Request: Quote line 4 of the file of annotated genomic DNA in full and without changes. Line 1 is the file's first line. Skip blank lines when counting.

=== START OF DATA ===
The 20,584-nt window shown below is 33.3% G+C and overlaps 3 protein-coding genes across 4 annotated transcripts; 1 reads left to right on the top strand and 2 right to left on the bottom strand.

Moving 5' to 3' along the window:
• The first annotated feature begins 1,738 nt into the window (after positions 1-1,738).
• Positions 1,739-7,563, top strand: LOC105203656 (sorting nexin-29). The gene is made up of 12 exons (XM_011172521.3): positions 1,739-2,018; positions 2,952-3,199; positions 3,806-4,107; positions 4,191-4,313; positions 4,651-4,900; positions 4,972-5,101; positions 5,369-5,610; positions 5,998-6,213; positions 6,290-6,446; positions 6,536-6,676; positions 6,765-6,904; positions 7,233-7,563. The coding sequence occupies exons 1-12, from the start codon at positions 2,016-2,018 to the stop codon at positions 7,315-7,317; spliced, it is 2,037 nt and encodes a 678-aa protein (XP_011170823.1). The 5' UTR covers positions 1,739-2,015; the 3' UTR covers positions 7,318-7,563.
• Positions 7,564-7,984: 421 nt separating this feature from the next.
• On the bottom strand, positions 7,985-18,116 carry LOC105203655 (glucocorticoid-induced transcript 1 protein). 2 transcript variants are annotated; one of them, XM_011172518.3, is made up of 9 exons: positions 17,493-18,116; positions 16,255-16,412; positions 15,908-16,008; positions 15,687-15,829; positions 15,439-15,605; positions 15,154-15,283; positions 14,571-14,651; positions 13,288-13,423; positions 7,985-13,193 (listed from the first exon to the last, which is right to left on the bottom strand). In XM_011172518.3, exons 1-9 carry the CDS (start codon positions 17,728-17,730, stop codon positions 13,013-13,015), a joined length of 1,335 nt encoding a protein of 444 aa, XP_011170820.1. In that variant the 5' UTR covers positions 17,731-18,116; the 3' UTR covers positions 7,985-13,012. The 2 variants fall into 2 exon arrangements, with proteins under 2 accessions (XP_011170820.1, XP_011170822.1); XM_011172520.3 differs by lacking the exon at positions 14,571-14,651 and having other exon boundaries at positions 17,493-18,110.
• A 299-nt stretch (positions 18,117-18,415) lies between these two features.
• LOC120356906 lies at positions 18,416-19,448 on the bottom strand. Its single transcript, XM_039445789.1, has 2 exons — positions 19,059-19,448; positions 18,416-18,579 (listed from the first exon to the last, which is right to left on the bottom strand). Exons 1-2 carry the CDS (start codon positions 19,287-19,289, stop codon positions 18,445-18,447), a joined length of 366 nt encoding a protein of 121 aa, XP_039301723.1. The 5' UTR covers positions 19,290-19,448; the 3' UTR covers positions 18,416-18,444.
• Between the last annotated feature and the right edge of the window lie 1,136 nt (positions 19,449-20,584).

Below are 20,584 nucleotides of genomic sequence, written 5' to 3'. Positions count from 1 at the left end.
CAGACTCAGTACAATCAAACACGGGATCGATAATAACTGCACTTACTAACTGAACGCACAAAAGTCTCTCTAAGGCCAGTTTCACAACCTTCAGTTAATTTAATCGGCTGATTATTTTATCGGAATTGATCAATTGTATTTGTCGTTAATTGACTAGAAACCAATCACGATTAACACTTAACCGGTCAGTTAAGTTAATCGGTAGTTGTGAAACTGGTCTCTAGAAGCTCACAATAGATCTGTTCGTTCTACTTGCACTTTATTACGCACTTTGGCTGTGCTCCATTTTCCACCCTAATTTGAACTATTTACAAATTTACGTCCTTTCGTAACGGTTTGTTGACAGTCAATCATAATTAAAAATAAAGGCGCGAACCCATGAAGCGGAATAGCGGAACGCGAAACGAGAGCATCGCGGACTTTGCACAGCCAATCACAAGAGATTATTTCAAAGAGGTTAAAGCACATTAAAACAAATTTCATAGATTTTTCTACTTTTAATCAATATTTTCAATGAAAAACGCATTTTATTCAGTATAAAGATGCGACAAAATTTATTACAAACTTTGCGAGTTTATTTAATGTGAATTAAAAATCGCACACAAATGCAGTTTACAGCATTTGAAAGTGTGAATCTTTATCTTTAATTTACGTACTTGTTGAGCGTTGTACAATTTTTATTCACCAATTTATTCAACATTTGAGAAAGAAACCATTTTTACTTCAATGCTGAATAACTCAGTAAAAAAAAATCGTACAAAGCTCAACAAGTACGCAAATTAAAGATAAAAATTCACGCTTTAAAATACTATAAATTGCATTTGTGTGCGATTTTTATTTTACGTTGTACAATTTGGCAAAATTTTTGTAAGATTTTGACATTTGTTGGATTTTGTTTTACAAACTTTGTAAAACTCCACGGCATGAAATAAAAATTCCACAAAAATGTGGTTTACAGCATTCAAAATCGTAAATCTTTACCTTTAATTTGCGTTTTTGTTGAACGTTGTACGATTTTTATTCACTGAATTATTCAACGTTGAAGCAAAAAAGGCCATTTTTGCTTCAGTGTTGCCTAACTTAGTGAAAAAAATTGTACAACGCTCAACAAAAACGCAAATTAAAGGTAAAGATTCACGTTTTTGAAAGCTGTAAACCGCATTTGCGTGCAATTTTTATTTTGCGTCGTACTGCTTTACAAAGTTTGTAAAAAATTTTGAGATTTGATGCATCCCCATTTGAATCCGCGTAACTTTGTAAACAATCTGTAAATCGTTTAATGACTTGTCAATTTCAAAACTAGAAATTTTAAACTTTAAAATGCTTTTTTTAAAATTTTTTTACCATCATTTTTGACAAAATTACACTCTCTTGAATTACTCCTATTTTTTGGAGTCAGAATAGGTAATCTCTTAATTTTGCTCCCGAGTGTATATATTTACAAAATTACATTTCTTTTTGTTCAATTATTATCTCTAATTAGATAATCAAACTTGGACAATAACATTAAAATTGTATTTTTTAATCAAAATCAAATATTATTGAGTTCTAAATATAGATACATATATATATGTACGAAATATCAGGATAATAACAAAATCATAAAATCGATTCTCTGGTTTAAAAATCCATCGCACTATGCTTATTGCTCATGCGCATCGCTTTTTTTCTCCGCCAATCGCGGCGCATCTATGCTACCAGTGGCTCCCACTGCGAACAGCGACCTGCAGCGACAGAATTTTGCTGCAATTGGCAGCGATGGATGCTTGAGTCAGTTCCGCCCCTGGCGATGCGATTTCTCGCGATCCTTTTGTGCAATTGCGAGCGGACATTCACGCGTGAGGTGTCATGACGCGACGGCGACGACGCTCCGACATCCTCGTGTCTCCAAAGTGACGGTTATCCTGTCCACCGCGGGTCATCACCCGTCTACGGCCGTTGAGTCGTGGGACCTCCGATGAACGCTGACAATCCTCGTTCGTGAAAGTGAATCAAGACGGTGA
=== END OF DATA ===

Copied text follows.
• Positions 1,739-7,563, top strand: LOC105203656 (sorting nexin-29). The gene is made up of 12 exons (XM_011172521.3): positions 1,739-2,018; positions 2,952-3,199; positions 3,806-4,107; positions 4,191-4,313; positions 4,651-4,900; positions 4,972-5,101; positions 5,369-5,610; positions 5,998-6,213; positions 6,290-6,446; positions 6,536-6,676; positions 6,765-6,904; positions 7,233-7,563. The coding sequence occupies exons 1-12, from the start codon at positions 2,016-2,018 to the stop codon at positions 7,315-7,317; spliced, it is 2,037 nt and encodes a 678-aa protein (XP_011170823.1). The 5' UTR covers positions 1,739-2,015; the 3' UTR covers positions 7,318-7,563.